Opinion: Why Sikh Americans feel targeted again after the Indianapolis shots

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Opinion: Why Sikh Americans feel targeted again after the Indianapolis shots

The shooting came just days after Sikhs, who make up the fifth largest religious community in the world celebrated Vaisakhi, the most significant holiday on our calendar, and the state of Indiana honored its Sikh residents with a month of awareness and appreciation for the FBI’s motives The murderer has not been investigated – and may never do so, as he aimed the gun at himself and is now deceased. Sikh Americans feel targeted again. As it is 20 years since the 9/11 terrorist attacks and subsequent racial setbacks, we cannot ignore the long history of hateful violence against Sikhs in this country. FBI hate crime data shows Sikhs are one of the most talked about religious groups – behind Jews and Muslims – in modern America. We also know that much of the violence Sikhs face has to do with the cultural and religious illiteracy of others. Although most Americans are one of the greatest religions in the world, they don’t know who Sikhs are. A 2013 study by the Stanford Innovation Lab and the Sikh American Legal Defense and Education Fund found that 70% of Americans misidentified Sikhs when they showed a Sikh man in a picture, with many believing they were Muslims, including brown skin , Facial hair and turbans on our heads – has made Sikhs regular targets of racial violence. Balbir Singh Sodhi, a turbaned Sikh immigrant from Punjab, India, was the first victim of a hate crime after September 11th. His killer Frank Roque mistakenly linked Sodhi’s Sikh identity to terrorism in a rampage in which an Afghan couple and a man of Lebanese descent were attacked and killed him at close range outside Sodhi’s gas station in Mesa, Arizona on September. fifteen.

We can point to several factors that contribute to such unnecessary tragedies: uncontrolled access to deadly firearms, xenophobic rhetoric that sanctions bigotry, a history and climate of racism that makes those who look different terribly vulnerable.

And while we may not know the motive of the Indianapolis killer, we know the immense cost of our cultural ignorance. If nothing else, this tragedy could inspire more people to learn about their Sikh neighbors.

The Sikh religion (Sikhi in Punjabi) is one of the youngest in the world and originated around 500 years ago in the South Asian region of Punjab, which is currently divided between Pakistan and northwest India.

The founder of the belief, Guru Nanak, was born in 1469 and was disappointed with the suffering, divisions and social inequalities he saw around him. He wanted to start a new community with a new vision rooted in unity, love and justice. He taught that all people are equal and interconnected and that people have no legitimate basis on which to create hierarchies or to discriminate against one another. Rather, each of us is inherently divine and we should treat ourselves accordingly. To serve humanity means to serve God (Vahiguru). Guru Nanak put his vision into practice and established institutions that would live beyond him. For example, he started the tradition of the langar, a free communal meal that is open to everyone with only one condition – everyone must sit together on the floor as equals. This tradition is still alive and well today.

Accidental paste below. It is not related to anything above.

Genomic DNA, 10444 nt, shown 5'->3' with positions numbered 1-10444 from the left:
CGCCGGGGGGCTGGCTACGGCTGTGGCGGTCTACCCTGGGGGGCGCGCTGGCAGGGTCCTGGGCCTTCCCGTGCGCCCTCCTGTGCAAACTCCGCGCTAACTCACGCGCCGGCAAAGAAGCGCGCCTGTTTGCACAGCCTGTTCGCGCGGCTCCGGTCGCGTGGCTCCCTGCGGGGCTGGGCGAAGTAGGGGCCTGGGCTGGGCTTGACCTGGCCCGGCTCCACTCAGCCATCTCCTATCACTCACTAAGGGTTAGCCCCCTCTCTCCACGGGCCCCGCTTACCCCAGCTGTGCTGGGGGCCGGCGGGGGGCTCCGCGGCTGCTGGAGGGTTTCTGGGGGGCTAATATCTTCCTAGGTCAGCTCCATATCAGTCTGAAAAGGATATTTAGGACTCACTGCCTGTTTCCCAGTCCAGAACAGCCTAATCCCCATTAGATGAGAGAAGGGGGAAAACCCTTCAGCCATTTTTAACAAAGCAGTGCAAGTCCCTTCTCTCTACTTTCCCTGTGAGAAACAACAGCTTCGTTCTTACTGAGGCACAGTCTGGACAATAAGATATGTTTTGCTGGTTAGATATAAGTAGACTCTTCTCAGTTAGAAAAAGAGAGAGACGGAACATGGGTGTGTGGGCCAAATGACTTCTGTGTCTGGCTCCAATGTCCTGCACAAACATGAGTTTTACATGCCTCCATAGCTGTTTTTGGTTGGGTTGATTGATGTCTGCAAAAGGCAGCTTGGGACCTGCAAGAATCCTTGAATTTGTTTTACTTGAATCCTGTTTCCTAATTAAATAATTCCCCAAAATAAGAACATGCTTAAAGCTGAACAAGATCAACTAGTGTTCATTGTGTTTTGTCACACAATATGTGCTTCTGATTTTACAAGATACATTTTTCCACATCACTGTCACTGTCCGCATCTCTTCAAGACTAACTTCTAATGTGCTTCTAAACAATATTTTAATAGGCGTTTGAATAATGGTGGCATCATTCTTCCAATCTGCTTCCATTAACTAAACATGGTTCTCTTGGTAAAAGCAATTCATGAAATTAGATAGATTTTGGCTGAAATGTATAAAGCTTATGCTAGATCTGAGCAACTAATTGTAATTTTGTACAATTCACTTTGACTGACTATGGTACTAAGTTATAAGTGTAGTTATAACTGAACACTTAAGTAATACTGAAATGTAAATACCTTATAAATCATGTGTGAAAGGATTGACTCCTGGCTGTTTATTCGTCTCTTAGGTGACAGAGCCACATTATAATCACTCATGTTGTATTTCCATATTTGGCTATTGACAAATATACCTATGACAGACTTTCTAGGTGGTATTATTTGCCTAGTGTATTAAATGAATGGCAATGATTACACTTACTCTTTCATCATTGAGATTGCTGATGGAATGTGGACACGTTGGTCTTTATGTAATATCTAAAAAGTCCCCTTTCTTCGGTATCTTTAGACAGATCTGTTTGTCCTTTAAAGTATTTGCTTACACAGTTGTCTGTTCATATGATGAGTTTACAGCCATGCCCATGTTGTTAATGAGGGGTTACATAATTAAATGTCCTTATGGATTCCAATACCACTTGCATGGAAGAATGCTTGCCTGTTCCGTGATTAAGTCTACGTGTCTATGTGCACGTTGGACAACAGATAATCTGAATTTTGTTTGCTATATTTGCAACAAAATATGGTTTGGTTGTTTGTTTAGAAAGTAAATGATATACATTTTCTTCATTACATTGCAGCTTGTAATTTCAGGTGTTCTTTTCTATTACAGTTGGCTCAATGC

Guru Nanak traveled through South and Central Asia, spreading his message and building a following. These people referred to themselves as Sikhs, a Sanskrit term that means “students”. The mindset was that we are lifelong students who always strive to learn and grow.

The 'Great Pretend' no longer works for immigrants like meGuru Nanak’s community also grew, and before he died he appointed a successor, Guru Angad. There were a total of 10 gurus (enlighteners) in the lineage of Guru Nanak, the last of whom, Guru Gobind Singh, died in 1708. From this point on the Sikh authority rested in two entities – the Guru Granth Sahib, the scriptural canon Das was compiled and composed mainly by the Sikh Gurus themselves and the Guru Khalsa Panth, the community of initiated Sikhs. To this day, Sikhs regard these two entities as their eternal Guru.

As part of their practice, Sikhs maintain long, uncut hair, which they often wrap in turbans on their heads. Many see their appearance as a public promise to live by their faith. Sikhs value their identity as a gift from their gurus and share aspects that bind them to their fellow religionists, past and present.

Sikhs continued to grow and spread across the world over the decades. After British colonizers took control of Punjab in 1849, an increasing number of Sikhs moved to regions controlled by the British Empire, including Great Britain, Southeast Asia and East Africa. The first Sikhs came to North America as workers in the late 19th century – and they soon afterwards faced American racism. In 1907, in Bellingham, Washington, angry mobs of white men gathered, beat and driven Sikh and other South Asian workers from the city, an event now known as the Bellingham Race Riots. Most of the early Sikhs in America came on the west coast, and over the years they have spread across the country. There are now an estimated 500,000 Sikhs in the United States and roughly the same number in Canada. All of this together makes the Sikh community in North America strong about one million people.

While the American Sikh community in the United States continues to face racism, it has also shown incredible steadfastness and resilience. Many see us as victims, but Sikhs tend to see themselves as they always have. The Sikh community’s grief over the Indianapolis murders will not change their own commitment to justice and spiritual advancement.